It happens all too frequently, a loved one has an accident, gets seriously ill, or is nearing the end of life and they and their families find it difficult to decide on whether to continue medical treatment and, if so, how much treatment is wanted and for how long. A useful legal document everyone should have is the Texas Medical Power of Attorney. In this article we will discuss what a Medical Power of Attorney can do in Texas and when and how it goes into effect to make health care decision-making easier. A probate attorney such as Austin probate lawyer Farren Sheehan can help with putting together a complete estate planning set of legal documents that includes a Will, Medical Power of Attorney and Statutory Durable Power of Attorney.
Many factors can make medical decision-making complicated. Such factors include the patient’s age, the nature of the illness, the ability of medicine to sustain life, and the emotions families endure when their loved ones are sick and possibly dying.
When a loved one can no longer make decisions for himself he is considered legally incapacitated. If a person becomes incapacitated, someone, usually a family member, must step in and make health care decisions for that person. The best case is when the incapacitated individual prepared an advanced directive document known as a Medical Power of Attorney naming a trusted agent to make decisions concerning medical care on his behalf. This document is known as a Medical Power of Attorney or Durable Power of Attorney for Healthcare.
Without such a document families are left to piece together what the decisions would be regarding healthcare choices. If no directive exists, the patient, the family, and the physician may hold discussions about treatment options, including the length and invasiveness of treatment, chance of success, overall prognosis, and the patient’s quality of life during and after the treatment. The patient’s family and physician must make decisions based on what they think the patient would want.
The family may also be forced to start guardianship proceedings in court. Guardianship proceedings can be very expensive, time-consuming and stressful for family members. Having a Medical Power of Attorney in place avoids costly court intervention and ensures that the people making decisions are trusted agents and will act according to the person’s wishes.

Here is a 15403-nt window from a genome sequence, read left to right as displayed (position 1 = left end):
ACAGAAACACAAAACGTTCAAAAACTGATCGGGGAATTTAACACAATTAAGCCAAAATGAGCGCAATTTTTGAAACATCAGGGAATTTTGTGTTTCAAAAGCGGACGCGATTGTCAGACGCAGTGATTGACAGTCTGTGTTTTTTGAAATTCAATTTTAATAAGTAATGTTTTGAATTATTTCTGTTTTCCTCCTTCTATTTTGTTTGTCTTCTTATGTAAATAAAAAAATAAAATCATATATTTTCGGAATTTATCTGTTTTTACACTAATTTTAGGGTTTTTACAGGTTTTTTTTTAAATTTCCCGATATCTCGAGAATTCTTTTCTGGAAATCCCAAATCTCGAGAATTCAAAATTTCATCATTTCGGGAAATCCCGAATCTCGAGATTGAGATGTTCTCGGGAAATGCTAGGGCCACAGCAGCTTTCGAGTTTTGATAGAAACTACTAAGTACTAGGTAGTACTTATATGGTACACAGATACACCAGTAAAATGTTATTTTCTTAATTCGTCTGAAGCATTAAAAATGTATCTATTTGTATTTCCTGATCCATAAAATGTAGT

A Medical Power of Attorney or Durable Power of Attorney for Health Care is also known as a health care proxy. A Medical Power of Attorney is a written legal document made and signed by a competent adult (the “principal”) that designates an agent or surrogate to act on a person’s behalf if he becomes unable to make healthcare decisions for himself. The individual chosen to be the agent can be a family member, friend or any adult the person trusts to make medical decisions for him. The Medical Power of Attorney must be signed before a notary public or two witnesses.
A Medical Power of Attorney goes into effect immediately after it is executed and is effective indefinitely unless it contains a specific termination date or is revoked by the principal. The agent has the power to make healthcare decisions on the principal’s behalf only when the principal’s attending physician certifies in writing in the medical record that the principal is incompetent. However, the agent may not make decisions on the principal’s behalf if the principal objects, or becomes competent.
In the Medical Power of Attorney the principal may limit the types of decisions the agent is allowed to make. The agent is obligated to follow the principal’s instructions when making decisions on his behalf. Unless otherwise stated, the agent has the same authority to make decisions about the principal’s health care as the principal would have had.
Because “health care” means any treatment, service, or procedure to maintain, diagnoses, or treat a physical or mental condition, the agent often has the power to make a broad range of health care decisions for the principal unless otherwise specified in the document. The agent may consent, refuse to consent, or withdraw consent to medical treatment, and may make decisions about withdrawing or withholding life sustaining treatment. However, the agent may not consent to voluntary inpatient mental health services, convulsive treatment, psychosurgery, abortion, or neglect of comfort care. A physician must comply with the agent’s instructions or allow the person to be transferred to another physician.
It is advisable to hire an attorney to help draft a Medical Power of Attorney so that the person has control over who will make decisions and ensure that his wishes will be met in the event he cannot speak for himself. If you have questions about powers of attorney, please contact Austin probate attorney Farren Sheehan for a consultation.